"I imagine that subsequently he woke up and found other things to do," says Branagh. "The next time I saw Trevor was twelve months later. Still dreaming, I presume."

When Trevor Nunn finally caught the penultimate performance of Henry V at the end of its second, Kenneth Branagh found himself enveloped backstage in Nunn's hairy embrace, and he describes the scene with relish in Beginning: "Huuuuuuuuuuuuuuuuugely enjoyable......" (The body language was pure Uriah Heep) "...may I just say that it is my very great ambition to work...with you" (he started to move backwards) "...really..." (one hand out the door) "...and I really mean that...Byeeeee!!" The whole thing had taken a minute and a half.

Yes, I'd been "Trev'd."

Branagh does not hide his own light under a bushel, but he doesn't claim blanket success either. Triumphant as he has been, he admits his failures, notably in Hamlet. He returns again and again to the role that obsessed and baffled him and that he can hardly wait to try again. "Oddly enough, I have the whole play absolutely clear in my mind as a movie. But in the theater I tired to play Hamlet, and Hamlet played me, and finally it just defeated me." He puts both hands in the air and waves them above his head.

"I felt as though this whole theater were Hamlet and I were a Ping-Pong ball knocking about in one room. In order to play it I need--"reaching up, he grasps a water pipe near the ceiling with both hands and uses it to pull himself out of his chair--"that! I need an anchor. To stop it coming out whatever way it wants to. What happened is that I just became an enormous bundle of playing intentions."

Then, still holding onto the pipe, he looks down at his chair as if something nasty were emerging from underneath it.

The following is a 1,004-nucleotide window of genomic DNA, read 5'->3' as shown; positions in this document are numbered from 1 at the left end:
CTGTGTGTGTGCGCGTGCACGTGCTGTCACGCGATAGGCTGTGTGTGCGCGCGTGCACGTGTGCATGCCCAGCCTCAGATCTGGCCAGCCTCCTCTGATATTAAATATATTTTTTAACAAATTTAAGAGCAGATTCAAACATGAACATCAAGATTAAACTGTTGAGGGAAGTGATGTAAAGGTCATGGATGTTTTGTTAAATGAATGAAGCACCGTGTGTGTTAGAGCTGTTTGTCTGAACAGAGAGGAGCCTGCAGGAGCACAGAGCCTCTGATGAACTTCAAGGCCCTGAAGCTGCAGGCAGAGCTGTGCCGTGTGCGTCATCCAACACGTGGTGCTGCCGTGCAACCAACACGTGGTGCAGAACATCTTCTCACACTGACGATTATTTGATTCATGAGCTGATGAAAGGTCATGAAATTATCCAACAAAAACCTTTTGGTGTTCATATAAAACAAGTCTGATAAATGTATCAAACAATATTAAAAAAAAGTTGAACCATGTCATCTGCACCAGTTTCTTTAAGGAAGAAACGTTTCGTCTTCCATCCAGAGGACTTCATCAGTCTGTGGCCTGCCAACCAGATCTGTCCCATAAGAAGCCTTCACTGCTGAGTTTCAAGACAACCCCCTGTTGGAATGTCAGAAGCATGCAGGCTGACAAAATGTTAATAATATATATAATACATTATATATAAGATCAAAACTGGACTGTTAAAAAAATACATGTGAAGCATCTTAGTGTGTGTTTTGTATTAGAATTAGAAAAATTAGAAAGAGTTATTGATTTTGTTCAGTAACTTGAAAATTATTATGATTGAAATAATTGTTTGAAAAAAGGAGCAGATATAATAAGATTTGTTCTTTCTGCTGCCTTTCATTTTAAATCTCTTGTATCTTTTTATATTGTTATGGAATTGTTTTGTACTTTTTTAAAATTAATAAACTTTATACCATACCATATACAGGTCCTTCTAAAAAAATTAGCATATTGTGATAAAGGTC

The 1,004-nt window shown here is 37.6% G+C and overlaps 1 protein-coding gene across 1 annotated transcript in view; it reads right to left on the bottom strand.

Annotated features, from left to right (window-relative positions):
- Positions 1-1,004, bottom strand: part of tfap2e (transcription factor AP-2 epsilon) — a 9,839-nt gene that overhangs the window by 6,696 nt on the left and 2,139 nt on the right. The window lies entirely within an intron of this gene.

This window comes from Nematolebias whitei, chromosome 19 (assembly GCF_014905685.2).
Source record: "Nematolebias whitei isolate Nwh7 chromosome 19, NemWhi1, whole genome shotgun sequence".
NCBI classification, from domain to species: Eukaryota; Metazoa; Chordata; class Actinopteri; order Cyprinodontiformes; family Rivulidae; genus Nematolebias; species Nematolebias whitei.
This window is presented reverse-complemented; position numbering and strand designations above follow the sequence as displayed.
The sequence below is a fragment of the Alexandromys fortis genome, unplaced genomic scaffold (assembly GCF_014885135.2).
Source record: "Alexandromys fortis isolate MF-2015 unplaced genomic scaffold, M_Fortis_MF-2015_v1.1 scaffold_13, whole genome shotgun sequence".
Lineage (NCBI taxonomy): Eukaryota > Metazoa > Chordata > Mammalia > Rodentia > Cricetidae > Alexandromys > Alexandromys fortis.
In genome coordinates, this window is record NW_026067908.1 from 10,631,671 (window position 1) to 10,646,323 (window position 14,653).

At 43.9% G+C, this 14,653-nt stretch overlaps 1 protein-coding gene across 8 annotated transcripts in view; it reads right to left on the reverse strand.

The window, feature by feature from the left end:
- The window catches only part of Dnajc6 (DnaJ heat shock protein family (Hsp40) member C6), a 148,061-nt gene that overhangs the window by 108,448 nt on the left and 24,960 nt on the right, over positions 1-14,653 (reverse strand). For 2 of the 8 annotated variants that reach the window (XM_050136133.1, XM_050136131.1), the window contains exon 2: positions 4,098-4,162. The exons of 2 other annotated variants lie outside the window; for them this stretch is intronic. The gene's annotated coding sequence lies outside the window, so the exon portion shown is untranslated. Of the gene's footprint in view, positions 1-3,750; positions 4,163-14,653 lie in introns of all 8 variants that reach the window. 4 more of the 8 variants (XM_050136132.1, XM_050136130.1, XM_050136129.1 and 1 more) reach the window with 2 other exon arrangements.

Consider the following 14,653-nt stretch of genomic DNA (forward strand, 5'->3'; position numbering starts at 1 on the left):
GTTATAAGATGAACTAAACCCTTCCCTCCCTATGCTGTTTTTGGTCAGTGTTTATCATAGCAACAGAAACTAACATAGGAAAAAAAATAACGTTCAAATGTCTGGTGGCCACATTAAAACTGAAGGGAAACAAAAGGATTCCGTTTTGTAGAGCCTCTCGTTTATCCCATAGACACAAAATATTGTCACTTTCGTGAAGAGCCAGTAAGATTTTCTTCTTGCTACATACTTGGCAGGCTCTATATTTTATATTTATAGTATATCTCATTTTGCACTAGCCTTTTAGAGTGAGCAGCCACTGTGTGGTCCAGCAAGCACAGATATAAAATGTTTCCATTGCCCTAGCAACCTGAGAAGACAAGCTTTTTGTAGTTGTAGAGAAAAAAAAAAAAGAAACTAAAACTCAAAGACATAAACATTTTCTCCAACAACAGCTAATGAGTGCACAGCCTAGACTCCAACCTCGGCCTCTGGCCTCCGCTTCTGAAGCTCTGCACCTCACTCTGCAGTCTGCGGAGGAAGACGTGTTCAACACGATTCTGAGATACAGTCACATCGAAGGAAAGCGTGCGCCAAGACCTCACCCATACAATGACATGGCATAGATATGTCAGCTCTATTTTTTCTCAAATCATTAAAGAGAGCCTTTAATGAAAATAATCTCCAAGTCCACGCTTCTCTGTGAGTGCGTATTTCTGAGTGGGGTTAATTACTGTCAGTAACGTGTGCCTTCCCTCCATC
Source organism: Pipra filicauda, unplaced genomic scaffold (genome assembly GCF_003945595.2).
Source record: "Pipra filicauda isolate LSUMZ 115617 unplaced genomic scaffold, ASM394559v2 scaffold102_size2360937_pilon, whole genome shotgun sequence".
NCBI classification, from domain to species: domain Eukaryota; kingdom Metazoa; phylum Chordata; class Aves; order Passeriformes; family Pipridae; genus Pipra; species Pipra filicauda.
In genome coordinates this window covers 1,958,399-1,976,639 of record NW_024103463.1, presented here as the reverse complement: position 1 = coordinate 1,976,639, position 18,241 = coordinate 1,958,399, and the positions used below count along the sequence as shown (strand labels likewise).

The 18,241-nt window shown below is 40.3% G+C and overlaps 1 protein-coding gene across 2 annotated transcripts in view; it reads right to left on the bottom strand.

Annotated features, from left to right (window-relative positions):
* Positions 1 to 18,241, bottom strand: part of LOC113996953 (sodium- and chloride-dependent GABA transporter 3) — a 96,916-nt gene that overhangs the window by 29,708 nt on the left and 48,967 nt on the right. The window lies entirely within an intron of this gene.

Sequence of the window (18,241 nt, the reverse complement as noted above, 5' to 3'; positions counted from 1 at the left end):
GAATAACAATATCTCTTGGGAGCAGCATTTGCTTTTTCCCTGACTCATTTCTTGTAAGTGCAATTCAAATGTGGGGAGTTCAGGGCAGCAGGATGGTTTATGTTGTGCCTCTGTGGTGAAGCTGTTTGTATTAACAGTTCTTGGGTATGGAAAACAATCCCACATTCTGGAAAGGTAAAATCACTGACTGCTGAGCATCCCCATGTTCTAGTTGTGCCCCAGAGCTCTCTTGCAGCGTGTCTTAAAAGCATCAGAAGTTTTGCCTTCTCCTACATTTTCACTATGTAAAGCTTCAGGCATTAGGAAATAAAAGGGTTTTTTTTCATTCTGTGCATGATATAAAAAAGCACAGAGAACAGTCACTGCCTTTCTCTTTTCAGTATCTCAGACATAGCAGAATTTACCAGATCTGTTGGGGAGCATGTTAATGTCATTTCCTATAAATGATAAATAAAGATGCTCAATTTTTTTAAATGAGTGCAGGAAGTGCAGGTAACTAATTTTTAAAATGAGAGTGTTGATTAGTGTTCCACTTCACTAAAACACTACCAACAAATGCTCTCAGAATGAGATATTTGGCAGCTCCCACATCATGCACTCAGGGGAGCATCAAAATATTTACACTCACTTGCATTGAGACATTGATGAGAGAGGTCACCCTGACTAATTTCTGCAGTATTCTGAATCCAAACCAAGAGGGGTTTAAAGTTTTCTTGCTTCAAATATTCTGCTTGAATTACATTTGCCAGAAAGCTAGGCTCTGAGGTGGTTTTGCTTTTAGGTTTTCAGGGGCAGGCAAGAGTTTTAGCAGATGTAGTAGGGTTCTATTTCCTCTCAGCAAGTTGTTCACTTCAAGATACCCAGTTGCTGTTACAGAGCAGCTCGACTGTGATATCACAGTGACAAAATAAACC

"Oh, fuck! Oh, crikey! I've done that a bit too quick! What? Oh, God, I've got another big speech in a minute...What'm I...Now I've got to run round the back and...Whoops! The closet scene! You've got to scream at your mother for twenty minutes! And four hours later you get to the end and there's a sword fight! By that stage you're..." Kenneth Branagh is on his knees on the floor, offering me a dusty ruler.

"'Kill me! Kill me quick, Laertes!'"

He falls back into his chair. "Gielgud writes a wonderful essay about the process of playing Hamlet it in his book Early Stages, and it's like someone describing running the Grand National."

Branagh cannot resist performance. When not acting the whole of Hamlet in five minutes, he's telling stores or running through a quick characterization. Through the airport check-in, when asked if he packed his own case, he sometimes varies the script with "No, a terrorist packed it for me when he was slipping the bomb in." Choosing a shirt for a photo session, he demonstrates the pockets in in his new suitcase, and as he does so, by indefinable degrees he becomes a traveling salesman hawking ladies' underwear. "Sock jobbie, shoe thingy, what can I show you? A bit of a suit...Oh! Which I apparently chose not to put in at this special time. As it happens I have a slip of a blue cardy here...Christ, the digital lock's broken."